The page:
Is the clock ticking on Dutch Christianity?

I think you can no longer say that the Netherlands is still a Christian nation in the way we knew it to be in the past. But even if no one goes to church any more this doesn’t mean you have washed away the Christian roots just like that. In that sense we remain a Christian land.

Dutch Prime Minister Jan Peter Balkenende made this statement in a recent interview with the NRC newspaper, but was this the Wisdom of Solomon or typical political double-speak?

What exactly was the former professor of “Christian social thought” and leader of the ruling Christian Democrat CDA in the Netherlands referring to when he talked about “Christian roots”?

Was he talking about the belief the world was created by an omnipotent being whose only son was incarnated as a man and died on a crucifix in Jerusalem about two thousand years ago?

Or did he mean Jesus Christ‘s message of love, charity and forgiveness as brought to us by the Bible?

One could make the case that Dutch people in general accept the wisdom of numbers 6 and 8 of the 10 commandments. Who could argue with “Thou shalt not kill” and “Thou shalt not steal”?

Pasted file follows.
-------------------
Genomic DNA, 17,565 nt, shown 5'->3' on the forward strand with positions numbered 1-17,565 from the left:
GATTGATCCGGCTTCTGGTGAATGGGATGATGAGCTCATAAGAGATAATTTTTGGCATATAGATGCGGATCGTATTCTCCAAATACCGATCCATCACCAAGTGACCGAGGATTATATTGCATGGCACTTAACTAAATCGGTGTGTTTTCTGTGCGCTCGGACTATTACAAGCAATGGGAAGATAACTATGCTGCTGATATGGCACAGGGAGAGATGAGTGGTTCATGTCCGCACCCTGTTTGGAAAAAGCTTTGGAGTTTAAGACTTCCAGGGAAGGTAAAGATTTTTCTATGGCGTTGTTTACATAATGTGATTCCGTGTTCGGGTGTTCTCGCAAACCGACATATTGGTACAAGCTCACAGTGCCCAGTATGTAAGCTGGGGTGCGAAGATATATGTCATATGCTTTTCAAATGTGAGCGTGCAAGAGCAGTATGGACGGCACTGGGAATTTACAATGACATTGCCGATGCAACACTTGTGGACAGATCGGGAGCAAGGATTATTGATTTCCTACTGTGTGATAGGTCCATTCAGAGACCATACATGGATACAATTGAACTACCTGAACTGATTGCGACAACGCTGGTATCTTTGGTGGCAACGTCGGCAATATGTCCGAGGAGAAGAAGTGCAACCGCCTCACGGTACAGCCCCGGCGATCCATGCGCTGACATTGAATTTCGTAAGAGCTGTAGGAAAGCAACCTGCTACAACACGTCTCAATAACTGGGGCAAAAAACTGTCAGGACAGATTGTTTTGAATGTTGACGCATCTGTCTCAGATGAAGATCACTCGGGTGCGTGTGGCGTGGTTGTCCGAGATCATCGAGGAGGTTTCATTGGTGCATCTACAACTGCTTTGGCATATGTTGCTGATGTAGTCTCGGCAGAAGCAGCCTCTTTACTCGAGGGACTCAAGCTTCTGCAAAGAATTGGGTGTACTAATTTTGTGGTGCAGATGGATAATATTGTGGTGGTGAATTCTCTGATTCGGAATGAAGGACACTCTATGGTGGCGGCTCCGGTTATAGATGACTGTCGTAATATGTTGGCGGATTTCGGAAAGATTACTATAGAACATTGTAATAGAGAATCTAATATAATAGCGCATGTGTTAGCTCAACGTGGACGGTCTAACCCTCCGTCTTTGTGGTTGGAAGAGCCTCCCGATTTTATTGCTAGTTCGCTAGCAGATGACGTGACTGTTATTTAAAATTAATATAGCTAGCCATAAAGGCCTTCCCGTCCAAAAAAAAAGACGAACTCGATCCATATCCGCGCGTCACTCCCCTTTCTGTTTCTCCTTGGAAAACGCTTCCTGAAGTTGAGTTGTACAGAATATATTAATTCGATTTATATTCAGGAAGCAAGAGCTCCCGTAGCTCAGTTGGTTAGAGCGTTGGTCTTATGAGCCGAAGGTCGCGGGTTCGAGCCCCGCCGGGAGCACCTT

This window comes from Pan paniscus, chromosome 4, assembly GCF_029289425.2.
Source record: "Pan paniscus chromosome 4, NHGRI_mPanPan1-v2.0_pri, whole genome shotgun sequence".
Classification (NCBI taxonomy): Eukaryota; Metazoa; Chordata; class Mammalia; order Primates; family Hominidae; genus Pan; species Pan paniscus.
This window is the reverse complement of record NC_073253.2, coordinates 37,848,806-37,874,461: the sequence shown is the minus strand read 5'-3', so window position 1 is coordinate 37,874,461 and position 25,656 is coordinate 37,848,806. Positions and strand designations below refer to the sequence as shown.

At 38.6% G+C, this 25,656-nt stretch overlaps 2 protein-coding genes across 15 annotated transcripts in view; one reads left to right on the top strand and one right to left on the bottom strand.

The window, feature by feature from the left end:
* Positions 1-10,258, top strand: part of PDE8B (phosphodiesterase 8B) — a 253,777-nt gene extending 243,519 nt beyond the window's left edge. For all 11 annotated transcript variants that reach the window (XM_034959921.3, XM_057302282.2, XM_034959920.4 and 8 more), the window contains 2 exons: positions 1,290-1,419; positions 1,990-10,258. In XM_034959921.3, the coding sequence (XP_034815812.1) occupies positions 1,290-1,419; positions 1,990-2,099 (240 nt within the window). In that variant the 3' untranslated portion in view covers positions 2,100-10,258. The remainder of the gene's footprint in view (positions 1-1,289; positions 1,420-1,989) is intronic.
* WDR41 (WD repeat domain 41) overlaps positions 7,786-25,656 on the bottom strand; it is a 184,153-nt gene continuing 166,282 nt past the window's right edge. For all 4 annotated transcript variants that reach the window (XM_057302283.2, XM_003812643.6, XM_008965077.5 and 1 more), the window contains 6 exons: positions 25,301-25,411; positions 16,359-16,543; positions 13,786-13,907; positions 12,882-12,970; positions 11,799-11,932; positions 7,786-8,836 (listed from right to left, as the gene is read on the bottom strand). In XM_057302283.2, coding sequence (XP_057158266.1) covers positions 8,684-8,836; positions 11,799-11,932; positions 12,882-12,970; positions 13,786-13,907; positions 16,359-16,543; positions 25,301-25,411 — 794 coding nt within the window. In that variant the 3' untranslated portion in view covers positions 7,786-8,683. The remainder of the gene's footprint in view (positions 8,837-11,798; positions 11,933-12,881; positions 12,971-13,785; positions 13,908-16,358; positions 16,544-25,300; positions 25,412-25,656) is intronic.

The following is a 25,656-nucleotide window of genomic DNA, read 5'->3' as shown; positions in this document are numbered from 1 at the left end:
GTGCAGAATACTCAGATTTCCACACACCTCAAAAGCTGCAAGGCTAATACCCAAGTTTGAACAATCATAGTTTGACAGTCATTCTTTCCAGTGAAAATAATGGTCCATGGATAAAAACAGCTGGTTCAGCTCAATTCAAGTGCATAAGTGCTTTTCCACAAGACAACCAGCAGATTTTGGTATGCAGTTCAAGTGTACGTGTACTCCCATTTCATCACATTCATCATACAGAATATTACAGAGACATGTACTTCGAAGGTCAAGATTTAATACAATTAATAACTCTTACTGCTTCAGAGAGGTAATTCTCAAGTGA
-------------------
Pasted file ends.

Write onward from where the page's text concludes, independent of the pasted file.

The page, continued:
But do you have to be a Christian to accept the sense of not killing and stealing indiscriminately?

And let’s face it; both Christians and non-Christians alike sometimes ignore these strictures.

The other commandments which deal with having no false Gods and craven idols, keeping the Sabbath holy and not coveting etc are apparent more in the omission in Dutch society than the application.

And what about number 7: “Thou shalt not commit adultery”?

For the sake of argument, let’s accept Christianity sets out a stall packed with some useful values and ideals that the Dutch public will at least occasionally buy from.

Should the Netherlands and the other peoples of Europe shop exclusively at Christianity Ltd to find that elusive European Union identity?

This is important, because the Netherlands currently holds the six-month revolving presidency of the EU at a time when Turkey’s candidacy is being discussed.

The likely accession of predominantly Islamic Turkey — coupled with the presence of hundreds of thousands of Muslims from Turkey, Morocco and elsewhere in Western Europe — has added urgency to the drive to develop an inclusive European identity.

Balkenende has taken frequent knocks since 2002 from the local media — including Expatica — for his advocacy of values and norms.

And he has made it easy: he originally spoke about norms and values, putting the rather contentious concept of “accepted” norms of behaviour before values.

He has also been mocked for what has been portrayed as his hankering back to the 1950s; a time when everything was neat and decent in the Netherlands and the various and often fractious Christian churches ruled over their respective compliant flocks.

Nonsense, said Balkenende in the NRC interview. He wants a mosaic-like society where people from different cultures and backgrounds can live and work together in the EU.